For each of the custom navigational views we have seen, a few lines of code are all that are needed to define them. We can ALT-click on the tabs to see the code. For example, the Slide deck view is extremely short, and leverages the fact that all the parts are composable.

Inspecting the code behind a view

All the views we have seen are examples of custom tools added to a moldable IDE. In addition to custom views, there are several other ways the IDE can be molded, such as by adding custom actions, search capabilities, and quality advices.

Custom views can be cheap toimplement

The Metrics view of each extension shows that they are generally small and cheap to implement. For example, there are nearly 3000 inspector views in the standard GT image, and they average under 12 LOC.

Example: exploring Lifeware test runs

Lifeware is a company that provides software infrastructure and services for life insurance companies. Lifeware has a very large number of test cases for their life insurance SPL. These tests are run on up to 960 processors, or “workers”, on a cluster of AWS machines, each with between 16-64 processors. Each worker runs a number of test tasks. The goal is to run all the tests within 8 minutes, but because tests can take varying lengths of time to complete, this goal is not so trivial to reach.

The moldable development strategy is to ask questions of the live system, and where the answers are not immediately evident, to introduce custom views to answer those questions. By creating a few custom views, we can get some insight into what’s going on in the live system.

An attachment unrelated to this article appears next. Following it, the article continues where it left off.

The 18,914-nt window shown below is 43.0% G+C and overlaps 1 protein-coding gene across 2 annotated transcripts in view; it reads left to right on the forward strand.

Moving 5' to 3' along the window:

In this lightweight visualization we see that a number of workers, i.e., the long grey bars near the bottom, are taking twice as long, but why?

Exploring Lifeware test runs

Here we highlight in red those tasks that took longer for the same worker than an earlier task. This tells us that there are scheduling issues, and not just with the slowest workers.

Highlighting slower tasks

Since the machines in our cluster are not all the same, we ask if the scheduling issues are related to particular machines. Here we inspect the execution timelines of all the workers on a given machine. We see that just a few machines are having problems meeting the deadline. Is there something special about these machines?

rouping workers by machine

We dive into a particular machine to see what’s going on. We can see clearly that only one worker (second from the bottom at the right) is having scheduling issues, so it’s clearly not an issue of the specific machine.

Diving into a machine

Are there issues with the memory usage? We inspect the total VM memory consumption and free memory per worker. We see nothing too unusual.

VM consumption per worker

Finally we can dive into the individual tasks. Here we can verify that indeed the problem is just with the scheduling. By updating the historical data of the time taken to run each test, we can better schedule the test runs and reduce the delays.